Quick start

Example locustfile.py

Below is a quick little example of a simple locustfile.py:

from locust import HttpLocust, TaskSet, between

def login(l):
    l.client.post("/login", {"username":"ellen_key", "password":"education"})

def logout(l):
    l.client.post("/logout", {"username":"ellen_key", "password":"education"})

def index(l):
    l.client.get("/")

def profile(l):
    l.client.get("/profile")

class UserBehavior(TaskSet):
    tasks = {index: 2, profile: 1}

    def on_start(self):
        login(self)

    def on_stop(self):
        logout(self)

class WebsiteUser(HttpLocust):
    task_set = UserBehavior
    wait_time = between(5.0, 9.0)

Here we define a number of Locust tasks, which are normal Python callables that take one argument (a Locust class instance). These tasks are gathered under a TaskSet class in the tasks attribute. Then we have a HttpLocust class which represents a user, where we define how long a simulated user should wait between executing tasks, as well as what TaskSet class should define the user’s “behaviour”. TaskSet classes can be nested.

The HttpLocust class inherits from the Locust class, and it adds a client attribute which is an instance of HttpSession that can be used to make HTTP requests.

By default, we stop looking for proxy settings to improve performance. If you really want the test requests go through a HTTP proxy, you can inherit from the HttpLocust class and set the trust_env field to True. For further details, refer to the documentation of requests.

Another way we could declare tasks, which is usually more convenient, is to use the @task decorator. The following code is equivalent to the above:

from locust import HttpLocust, TaskSet, task, between

class UserBehavior(TaskSet):
    def on_start(self):
        """ on_start is called when a Locust start before any task is scheduled """
        self.login()

    def on_stop(self):
        """ on_stop is called when the TaskSet is stopping """
        self.logout()

    def login(self):
        self.client.post("/login", {"username":"ellen_key", "password":"education"})

    def logout(self):
        self.client.post("/logout", {"username":"ellen_key", "password":"education"})

    @task(2)
    def index(self):
        self.client.get("/")

    @task(1)
    def profile(self):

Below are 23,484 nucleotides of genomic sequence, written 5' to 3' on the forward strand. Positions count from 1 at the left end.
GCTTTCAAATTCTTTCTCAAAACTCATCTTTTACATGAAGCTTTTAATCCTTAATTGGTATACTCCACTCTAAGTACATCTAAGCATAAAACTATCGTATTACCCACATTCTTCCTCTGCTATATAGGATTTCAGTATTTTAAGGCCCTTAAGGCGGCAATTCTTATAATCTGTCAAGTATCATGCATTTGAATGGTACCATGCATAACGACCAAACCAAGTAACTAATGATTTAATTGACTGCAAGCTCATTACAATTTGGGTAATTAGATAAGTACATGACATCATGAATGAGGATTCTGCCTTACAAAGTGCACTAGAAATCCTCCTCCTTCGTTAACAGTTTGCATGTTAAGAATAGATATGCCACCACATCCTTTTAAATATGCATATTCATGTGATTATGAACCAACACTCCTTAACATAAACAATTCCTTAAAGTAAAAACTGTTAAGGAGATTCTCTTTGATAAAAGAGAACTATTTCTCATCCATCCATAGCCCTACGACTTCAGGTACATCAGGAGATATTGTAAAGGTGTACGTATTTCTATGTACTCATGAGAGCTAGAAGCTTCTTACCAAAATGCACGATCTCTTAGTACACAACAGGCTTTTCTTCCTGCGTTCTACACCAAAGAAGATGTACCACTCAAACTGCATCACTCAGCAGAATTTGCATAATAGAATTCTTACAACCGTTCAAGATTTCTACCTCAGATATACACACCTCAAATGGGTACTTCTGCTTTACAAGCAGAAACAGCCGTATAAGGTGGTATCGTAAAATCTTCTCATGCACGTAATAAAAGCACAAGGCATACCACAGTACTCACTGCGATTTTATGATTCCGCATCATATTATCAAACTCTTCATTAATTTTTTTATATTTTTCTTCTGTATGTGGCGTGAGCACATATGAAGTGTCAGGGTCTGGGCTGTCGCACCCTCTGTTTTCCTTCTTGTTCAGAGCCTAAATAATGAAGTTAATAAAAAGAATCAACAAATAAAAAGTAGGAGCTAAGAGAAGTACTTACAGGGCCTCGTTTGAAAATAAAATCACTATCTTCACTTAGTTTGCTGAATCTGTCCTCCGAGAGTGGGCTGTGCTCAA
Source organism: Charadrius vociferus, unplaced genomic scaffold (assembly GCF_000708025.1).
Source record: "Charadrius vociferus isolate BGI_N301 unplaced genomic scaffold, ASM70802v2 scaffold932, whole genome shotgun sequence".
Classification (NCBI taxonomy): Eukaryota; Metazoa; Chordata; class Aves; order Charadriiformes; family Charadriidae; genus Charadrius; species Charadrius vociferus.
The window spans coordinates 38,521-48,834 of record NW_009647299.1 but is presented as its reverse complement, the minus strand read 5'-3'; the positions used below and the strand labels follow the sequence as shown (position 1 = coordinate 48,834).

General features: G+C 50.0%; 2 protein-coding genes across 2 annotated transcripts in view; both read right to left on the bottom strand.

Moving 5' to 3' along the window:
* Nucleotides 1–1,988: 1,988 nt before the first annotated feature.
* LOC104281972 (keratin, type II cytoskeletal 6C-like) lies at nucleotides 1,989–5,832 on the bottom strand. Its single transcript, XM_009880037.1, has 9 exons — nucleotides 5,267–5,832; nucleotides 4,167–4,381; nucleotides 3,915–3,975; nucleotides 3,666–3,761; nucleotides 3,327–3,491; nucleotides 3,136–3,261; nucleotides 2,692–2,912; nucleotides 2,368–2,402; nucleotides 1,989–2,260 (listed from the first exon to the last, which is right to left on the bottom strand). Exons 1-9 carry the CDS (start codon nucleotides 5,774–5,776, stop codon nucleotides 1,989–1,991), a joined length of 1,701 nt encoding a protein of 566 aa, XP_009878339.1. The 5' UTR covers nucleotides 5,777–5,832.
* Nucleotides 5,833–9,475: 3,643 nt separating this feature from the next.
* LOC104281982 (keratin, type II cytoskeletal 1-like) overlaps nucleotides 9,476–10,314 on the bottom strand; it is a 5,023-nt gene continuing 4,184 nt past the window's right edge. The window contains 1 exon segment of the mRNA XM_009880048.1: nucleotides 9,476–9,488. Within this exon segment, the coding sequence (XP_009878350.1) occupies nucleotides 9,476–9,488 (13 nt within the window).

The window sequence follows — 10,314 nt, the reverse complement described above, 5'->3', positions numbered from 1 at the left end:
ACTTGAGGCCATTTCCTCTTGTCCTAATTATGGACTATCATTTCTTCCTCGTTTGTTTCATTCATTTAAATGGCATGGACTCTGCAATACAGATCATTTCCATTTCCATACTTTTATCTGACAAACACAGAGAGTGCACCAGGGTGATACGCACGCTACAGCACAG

self.client.get("/profile")

class WebsiteUser(HttpLocust):
    task_set = UserBehavior
    wait_time = between(5, 9)

The Locust class (as well as HttpLocust since it’s a subclass) also allows one to specify the wait time between the execution of tasks (wait_time = between(5, 9)) as well as other user behaviours. With the between function the time is randomly chosen uniformly between the specified min and max values, but any user-defined time distributions can be used by setting wait_time to any arbitrary function. For example, for an exponentially distributed wait time with average of 1 second:

import random

class WebsiteUser(HttpLocust):
    task_set = UserBehaviour
    wait_time = lambda self: random.expovariate(1)*1000

Start Locust

To run Locust with the above Locust file, if it was named locustfile.py and located in the current working directory, we could run:

$ locust

If the Locust file is located under a subdirectory and/or named different than locustfile.py, specify it using -f:

$ locust -f locust_files/my_locust_file.py

To run Locust distributed across multiple processes we would start a master process by specifying --master:

$ locust -f locust_files/my_locust_file.py --master

and then we would start an arbitrary number of slave processes:

$ locust -f locust_files/my_locust_file.py --slave

If we want to run Locust distributed on multiple machines we would also have to specify the master host when starting the slaves (this is not needed when running Locust distributed on a single machine, since the master host defaults to 127.0.0.1):

$ locust -f locust_files/my_locust_file.py --slave --master-host=192.168.0.100

Parameters can also be set in a config file (locust.conf or ~/.locust.conf) or in env vars, prefixed by LOCUST_

For example: (this will do the same thing as the previous command)

$ LOCUST_MASTER_HOST=192.168.0.100 locust

Note

To see all available options type: locust --help

Open up Locust’s web interface

Once you’ve started Locust using one of the above command lines, you should open up a browser and point it to http://127.0.0.1:8089 (if you are running Locust locally). Then you should be greeted with something like this:

_images/webui-splash-screenshot.png